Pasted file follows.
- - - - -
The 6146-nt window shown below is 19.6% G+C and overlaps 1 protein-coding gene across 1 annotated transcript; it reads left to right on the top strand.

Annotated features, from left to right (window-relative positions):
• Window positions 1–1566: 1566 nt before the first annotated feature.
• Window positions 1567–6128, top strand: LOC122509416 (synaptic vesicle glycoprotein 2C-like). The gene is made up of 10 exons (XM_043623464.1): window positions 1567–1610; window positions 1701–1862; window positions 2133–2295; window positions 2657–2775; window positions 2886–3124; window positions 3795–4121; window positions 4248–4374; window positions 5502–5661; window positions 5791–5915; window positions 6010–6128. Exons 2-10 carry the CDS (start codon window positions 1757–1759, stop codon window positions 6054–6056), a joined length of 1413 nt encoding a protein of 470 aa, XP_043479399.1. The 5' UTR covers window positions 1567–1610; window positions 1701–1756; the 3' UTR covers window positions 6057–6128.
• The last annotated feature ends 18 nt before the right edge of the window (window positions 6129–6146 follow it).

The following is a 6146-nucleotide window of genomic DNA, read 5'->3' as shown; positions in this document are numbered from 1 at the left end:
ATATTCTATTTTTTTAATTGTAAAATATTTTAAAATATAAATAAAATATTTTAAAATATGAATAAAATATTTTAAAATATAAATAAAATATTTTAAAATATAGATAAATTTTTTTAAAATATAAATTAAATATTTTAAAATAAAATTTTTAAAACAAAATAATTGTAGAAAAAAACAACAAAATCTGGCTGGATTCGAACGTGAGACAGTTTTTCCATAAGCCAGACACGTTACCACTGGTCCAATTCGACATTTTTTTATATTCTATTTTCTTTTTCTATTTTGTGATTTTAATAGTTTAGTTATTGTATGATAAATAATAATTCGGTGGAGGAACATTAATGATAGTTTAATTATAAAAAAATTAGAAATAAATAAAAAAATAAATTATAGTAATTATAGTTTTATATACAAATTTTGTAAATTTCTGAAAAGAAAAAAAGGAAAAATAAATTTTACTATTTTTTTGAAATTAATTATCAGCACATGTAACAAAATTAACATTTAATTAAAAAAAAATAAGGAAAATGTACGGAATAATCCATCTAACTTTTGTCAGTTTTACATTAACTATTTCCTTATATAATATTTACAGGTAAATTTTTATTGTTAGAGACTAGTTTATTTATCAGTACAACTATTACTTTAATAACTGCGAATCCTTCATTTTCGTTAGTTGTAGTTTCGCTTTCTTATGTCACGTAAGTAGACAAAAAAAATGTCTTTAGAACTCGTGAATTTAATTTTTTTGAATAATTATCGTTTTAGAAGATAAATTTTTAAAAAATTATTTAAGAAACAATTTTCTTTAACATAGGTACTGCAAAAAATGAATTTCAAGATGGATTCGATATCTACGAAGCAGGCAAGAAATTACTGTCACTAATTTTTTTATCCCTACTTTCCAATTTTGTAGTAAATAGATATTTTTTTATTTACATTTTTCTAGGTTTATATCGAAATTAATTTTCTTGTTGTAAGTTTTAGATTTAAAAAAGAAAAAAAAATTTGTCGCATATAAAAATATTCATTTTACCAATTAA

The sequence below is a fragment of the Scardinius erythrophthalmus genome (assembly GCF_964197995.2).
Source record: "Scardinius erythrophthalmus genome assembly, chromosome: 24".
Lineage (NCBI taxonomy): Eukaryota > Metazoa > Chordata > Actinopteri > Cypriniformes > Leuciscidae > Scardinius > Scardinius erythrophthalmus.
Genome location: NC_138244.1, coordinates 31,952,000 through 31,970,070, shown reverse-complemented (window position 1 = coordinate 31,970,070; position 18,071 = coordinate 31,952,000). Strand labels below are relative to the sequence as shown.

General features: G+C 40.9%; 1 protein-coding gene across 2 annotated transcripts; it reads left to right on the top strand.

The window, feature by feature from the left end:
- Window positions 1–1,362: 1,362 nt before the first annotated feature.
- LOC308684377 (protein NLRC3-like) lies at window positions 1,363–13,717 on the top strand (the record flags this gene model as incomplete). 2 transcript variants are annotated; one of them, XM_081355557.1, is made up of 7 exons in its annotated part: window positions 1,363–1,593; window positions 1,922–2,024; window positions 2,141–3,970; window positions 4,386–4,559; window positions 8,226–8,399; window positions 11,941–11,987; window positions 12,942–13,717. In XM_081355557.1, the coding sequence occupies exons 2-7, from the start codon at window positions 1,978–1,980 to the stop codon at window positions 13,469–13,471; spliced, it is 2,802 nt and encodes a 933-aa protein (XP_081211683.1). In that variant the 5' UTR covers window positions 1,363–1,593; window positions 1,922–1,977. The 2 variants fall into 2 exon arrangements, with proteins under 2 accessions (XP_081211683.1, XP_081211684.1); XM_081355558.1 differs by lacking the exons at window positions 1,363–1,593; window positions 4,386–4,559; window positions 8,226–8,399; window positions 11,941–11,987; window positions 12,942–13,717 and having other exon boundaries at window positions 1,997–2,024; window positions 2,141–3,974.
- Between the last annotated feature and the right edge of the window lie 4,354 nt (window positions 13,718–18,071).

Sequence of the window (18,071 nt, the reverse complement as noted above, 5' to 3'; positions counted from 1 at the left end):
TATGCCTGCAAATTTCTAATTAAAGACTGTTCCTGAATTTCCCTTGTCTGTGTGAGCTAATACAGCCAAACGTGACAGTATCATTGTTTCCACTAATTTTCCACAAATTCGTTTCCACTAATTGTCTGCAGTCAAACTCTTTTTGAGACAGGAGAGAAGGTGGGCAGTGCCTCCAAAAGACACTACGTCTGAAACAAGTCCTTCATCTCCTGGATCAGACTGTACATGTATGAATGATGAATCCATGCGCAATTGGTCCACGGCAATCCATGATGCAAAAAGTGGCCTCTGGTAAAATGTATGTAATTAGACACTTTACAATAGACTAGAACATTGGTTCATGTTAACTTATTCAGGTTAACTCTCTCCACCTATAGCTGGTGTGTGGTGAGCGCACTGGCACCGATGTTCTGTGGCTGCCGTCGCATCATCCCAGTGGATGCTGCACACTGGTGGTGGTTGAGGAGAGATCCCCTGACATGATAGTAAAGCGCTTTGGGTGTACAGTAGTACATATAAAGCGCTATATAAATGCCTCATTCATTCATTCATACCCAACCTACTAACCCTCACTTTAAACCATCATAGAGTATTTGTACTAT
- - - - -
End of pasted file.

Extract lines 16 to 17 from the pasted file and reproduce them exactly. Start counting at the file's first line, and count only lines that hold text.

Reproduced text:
- Between the last annotated feature and the right edge of the window lie 4,354 nt (window positions 13,718–18,071).

Sequence of the window (18,071 nt, the reverse complement as noted above, 5' to 3'; positions counted from 1 at the left end):